Barriers to Medication Adherence in Behaviorally and Perinatally Infected Youth Living with HIV
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- MacDonell, K., Naar-King, S., Huszti, H. et al. AIDS Behav (2013) 17: 86. doi:10.1007/s10461-012-0364-1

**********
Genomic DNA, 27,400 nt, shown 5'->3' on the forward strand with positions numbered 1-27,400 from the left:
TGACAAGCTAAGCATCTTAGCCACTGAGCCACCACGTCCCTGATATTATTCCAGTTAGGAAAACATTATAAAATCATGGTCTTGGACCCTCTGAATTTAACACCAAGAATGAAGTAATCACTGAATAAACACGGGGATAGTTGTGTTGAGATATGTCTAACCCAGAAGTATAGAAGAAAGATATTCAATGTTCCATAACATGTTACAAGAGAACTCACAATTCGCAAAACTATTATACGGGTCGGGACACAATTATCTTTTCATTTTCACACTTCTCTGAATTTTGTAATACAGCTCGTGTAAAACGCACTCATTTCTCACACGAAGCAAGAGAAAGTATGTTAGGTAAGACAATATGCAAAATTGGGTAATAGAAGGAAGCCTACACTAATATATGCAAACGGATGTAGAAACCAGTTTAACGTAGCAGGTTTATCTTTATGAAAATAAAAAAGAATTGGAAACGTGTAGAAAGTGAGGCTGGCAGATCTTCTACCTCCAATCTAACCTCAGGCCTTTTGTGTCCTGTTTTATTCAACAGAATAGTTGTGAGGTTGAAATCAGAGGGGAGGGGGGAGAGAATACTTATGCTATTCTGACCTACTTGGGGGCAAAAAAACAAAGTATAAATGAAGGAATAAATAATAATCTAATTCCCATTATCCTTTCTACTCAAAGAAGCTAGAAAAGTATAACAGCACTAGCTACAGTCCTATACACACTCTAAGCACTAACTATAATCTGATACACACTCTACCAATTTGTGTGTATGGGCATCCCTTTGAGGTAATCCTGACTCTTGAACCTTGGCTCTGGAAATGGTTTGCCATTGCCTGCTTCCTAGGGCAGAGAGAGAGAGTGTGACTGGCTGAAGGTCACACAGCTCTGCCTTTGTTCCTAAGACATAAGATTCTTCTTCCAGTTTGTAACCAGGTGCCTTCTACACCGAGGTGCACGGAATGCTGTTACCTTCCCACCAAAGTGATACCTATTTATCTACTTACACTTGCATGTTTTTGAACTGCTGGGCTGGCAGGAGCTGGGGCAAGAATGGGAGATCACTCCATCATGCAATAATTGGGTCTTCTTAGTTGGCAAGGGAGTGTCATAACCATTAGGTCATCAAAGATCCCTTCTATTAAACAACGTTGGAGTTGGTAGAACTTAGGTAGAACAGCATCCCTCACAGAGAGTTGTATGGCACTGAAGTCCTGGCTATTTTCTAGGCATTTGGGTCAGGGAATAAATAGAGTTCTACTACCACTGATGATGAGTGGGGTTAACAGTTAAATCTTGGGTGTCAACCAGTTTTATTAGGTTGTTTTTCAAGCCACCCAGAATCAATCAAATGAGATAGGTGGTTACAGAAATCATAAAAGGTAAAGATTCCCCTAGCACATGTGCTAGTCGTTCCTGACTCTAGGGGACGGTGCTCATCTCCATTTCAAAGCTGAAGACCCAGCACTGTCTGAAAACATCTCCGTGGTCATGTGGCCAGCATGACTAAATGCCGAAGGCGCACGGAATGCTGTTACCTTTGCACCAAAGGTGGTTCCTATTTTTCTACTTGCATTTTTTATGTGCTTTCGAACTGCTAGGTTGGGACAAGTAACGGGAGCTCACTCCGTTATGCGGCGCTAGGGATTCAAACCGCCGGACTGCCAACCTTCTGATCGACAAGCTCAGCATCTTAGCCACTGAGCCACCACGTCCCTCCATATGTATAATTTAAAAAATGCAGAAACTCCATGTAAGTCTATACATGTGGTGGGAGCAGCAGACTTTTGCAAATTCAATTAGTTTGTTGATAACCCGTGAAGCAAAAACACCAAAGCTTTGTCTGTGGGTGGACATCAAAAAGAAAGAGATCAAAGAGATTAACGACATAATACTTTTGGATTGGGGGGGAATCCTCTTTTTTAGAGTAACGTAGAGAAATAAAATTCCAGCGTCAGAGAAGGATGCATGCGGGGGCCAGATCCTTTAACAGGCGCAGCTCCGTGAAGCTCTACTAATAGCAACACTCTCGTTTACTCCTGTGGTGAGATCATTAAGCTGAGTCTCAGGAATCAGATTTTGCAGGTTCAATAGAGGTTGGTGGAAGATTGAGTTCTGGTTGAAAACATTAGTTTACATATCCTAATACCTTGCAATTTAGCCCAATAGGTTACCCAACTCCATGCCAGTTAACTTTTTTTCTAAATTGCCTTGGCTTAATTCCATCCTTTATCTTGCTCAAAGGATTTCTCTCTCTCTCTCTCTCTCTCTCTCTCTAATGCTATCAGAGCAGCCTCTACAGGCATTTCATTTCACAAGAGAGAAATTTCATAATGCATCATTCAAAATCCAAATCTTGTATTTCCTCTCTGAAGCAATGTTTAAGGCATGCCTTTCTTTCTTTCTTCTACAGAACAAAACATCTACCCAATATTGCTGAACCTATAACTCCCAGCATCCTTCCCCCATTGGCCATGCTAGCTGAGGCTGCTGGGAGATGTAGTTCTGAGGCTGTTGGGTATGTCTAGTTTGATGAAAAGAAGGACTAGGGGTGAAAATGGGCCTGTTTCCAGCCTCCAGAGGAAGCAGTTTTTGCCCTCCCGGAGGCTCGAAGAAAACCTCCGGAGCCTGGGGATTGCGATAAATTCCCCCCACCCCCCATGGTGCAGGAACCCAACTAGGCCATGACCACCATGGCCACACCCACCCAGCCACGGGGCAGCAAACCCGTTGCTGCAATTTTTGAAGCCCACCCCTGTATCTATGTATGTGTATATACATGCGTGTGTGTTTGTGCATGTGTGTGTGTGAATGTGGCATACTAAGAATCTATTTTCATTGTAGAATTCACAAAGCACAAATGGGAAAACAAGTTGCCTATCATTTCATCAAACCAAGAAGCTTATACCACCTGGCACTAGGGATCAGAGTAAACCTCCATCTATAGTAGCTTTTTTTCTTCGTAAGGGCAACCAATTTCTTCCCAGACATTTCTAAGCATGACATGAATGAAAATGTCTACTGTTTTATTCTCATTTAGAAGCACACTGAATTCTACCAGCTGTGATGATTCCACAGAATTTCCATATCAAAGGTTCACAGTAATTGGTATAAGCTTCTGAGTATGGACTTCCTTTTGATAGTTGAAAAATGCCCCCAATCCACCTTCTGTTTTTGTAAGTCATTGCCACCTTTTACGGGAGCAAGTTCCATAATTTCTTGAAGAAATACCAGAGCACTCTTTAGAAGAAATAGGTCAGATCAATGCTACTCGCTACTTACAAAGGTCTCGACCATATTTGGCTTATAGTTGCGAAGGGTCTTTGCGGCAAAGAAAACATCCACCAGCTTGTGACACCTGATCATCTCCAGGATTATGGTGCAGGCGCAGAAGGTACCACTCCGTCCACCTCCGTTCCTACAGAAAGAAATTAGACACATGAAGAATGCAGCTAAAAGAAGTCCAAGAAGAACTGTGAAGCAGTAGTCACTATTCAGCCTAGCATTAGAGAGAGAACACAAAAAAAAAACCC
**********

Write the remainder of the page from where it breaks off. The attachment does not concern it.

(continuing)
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The study explored barriers to antiretroviral medication adherence in perinatally and behaviorally HIV infected adolescents and young adults in a cross-sectional, multisite sample. The study included a subset of a convenience sample from a cross-sectional analysis. Participants were youth with HIV ages 12–24 who were prescribed HIV medication and reported missing medication in the past 7 days (n = 484, 28.4 % of protocol sample). The top barriers were similar for perinatally and behaviorally infected youth, but perinatally infected youth reported significantly more barriers. Forgetting, not feeling like taking medication and not wanting to be reminded of HIV infection were the most common barriers reported. Number of barriers was significantly correlated with percent of doses missed, viral load, and psychological distress for perinatally infected youth and with doses missed, psychological distress, and substance use for behaviorally infected youth. Interventions to improve adherence to HIV medications should not only address forgetfulness and choosing not to take medications, but also consider route of infection.